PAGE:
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Healthcare industry brought in 43% of new jobs in RGV over past decade

HARLINGEN, Texas – The healthcare industry in the Rio Grande Valley contributes $13.7 billion to the local economy. It is accountable for 43 percent of the new jobs over the last ten years.

This information was provided on a webinar hosted by the Rio Grande Valley Partnership that focused on economic development in Harlingen.

“As the new year kicked in we initialized an economic impact study on the overall impact of the healthcare industry in our region,” explained RGV Partnership CEO Sergio Contreras.

“We found that the regional impact of healthcare is $13.7 billion. That is significant. And, 43 percent of the new jobs over the last ten years have been in healthcare specifically.”

Sergio Contreras

Contreras said working with stakeholders across the Valley, RGVP looking to launch an entity called BioMed RGV, which would try to influence state policy, and bring more health research dollars and medical supply companies to the region.

The RGVP report is titled: “Economic Impact Study of the RGV Healthcare & Bioscience Industry. It was funded in part by regional hospitals and Workforce Solutions and conducted by UT-Rio Grande Valley’s Data and Information Systems Center. 

The purpose of the study was to quantify and demonstrate the economic importance of the healthcare and bioscience industry in the Valley. A secondary objective was to collect wage and salary data on select high growth occupations in the industry, and identify career opportunities.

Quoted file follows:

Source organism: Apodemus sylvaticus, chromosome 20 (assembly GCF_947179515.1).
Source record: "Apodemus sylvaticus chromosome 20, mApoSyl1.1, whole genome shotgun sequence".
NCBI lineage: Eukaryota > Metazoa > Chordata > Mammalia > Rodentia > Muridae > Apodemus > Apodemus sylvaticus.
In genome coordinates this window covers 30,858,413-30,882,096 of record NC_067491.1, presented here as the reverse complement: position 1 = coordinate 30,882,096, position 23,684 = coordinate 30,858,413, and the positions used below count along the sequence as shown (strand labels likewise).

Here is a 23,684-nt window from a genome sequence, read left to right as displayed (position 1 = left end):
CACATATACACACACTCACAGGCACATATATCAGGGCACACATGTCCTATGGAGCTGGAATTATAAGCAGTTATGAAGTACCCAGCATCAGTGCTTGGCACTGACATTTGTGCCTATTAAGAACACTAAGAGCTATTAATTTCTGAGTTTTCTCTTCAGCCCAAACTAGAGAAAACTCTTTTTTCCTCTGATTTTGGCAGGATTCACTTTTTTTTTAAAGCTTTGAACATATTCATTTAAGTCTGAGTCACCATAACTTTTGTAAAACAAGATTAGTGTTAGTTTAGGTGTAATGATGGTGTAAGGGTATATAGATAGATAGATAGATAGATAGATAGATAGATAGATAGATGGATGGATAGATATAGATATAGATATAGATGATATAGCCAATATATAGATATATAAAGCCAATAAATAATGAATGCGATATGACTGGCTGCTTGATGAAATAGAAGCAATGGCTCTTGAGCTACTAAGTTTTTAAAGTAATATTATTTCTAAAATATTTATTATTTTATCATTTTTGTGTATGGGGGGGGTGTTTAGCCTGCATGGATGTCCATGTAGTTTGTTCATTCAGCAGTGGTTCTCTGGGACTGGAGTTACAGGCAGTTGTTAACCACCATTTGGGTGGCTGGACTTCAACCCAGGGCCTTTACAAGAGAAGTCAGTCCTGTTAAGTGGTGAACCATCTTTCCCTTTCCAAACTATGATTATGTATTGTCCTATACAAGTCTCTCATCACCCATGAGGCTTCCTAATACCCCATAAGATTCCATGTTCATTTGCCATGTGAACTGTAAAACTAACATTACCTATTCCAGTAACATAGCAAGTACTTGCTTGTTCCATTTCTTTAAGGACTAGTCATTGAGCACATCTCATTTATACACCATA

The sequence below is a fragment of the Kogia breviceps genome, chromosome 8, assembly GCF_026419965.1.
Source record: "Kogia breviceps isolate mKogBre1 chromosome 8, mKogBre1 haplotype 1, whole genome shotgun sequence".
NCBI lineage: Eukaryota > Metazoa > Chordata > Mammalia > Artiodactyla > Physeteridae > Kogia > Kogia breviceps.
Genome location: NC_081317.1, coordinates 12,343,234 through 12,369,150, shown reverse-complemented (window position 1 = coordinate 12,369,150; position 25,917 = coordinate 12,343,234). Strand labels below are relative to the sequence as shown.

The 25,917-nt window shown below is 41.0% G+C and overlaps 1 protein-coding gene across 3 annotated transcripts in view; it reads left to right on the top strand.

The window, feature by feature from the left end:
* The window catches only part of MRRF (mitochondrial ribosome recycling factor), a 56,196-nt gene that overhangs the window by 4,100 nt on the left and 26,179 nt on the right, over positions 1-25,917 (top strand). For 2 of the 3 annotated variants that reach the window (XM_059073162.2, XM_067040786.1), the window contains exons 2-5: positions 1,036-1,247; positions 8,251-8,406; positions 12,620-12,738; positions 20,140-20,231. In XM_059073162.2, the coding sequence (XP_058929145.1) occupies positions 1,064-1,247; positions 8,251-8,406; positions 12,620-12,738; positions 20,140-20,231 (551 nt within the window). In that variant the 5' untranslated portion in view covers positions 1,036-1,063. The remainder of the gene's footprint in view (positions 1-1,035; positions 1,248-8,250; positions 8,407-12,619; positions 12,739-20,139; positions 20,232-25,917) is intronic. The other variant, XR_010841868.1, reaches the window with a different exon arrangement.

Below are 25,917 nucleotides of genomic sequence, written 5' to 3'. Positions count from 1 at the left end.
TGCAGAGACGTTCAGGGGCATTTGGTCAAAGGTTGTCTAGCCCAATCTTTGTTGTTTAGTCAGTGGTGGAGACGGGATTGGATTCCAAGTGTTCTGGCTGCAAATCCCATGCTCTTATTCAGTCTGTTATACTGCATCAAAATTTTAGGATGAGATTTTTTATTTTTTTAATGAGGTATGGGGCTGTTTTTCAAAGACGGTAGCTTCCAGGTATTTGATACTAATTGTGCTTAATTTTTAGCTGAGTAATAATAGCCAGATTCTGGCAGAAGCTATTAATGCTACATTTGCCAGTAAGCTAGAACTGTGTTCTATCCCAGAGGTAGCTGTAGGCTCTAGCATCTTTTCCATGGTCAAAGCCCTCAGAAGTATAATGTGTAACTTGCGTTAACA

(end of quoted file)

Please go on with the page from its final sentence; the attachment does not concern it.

The study found that $3.3 billion is paid in annual wages and salaries to those working in the healthcare arena. It found most jobs in the industry pay wages and salaries higher than the region’s average. The study also found that $1.2 billion of goods and services are purchased by the industry within the Valley, thus supporting local businesses.

The study found three out of ten employees in the Valley work in the healthcare and bioscience industry. Healthcare and bioscience employs 116,563 workers, with 82,602 in health services and 33,961 in related industries.

The study found that the number of local jobs supported by the RGV healthcare and bioscience industry is 163,530. Of these, 119,055 are in health services, and 44,475 are in related industries. Over the past decade, 31,581 new healthcare and bioscience jobs were added. 

The study also found that since 2015, the UTRGV School of Medicine has made a local investment of $659.5 million and created 1,000 new jobs. 

Healthcare in Harlingen

Healthcare is important to the economy of Harlingen. In a video accompanying the RGVP webinar, Harlingen Mayor Chris Boswell listed some of the key healthcare institutions the city has.

“Harlingen is an important healthcare hub in South Texas with Valley Baptist Medical Center, the largest hospital in Cameron County, along with Harlingen Medical Center, Rio Grande State Center and Palms Behavioral Health.”

Boswell said Harlingen is also home to major components of UTRGV School of Medicine and UT Health. It is also headquarters for the VA’s Valley Coastal Bend Health Care Administration, which has an ambulatory surgical center, and an outpatient clinic in the city. 

Boswell said Harlingen will also soon be home to the UTRGV Institute for Neuroscience.

Beverly Ticer Loftus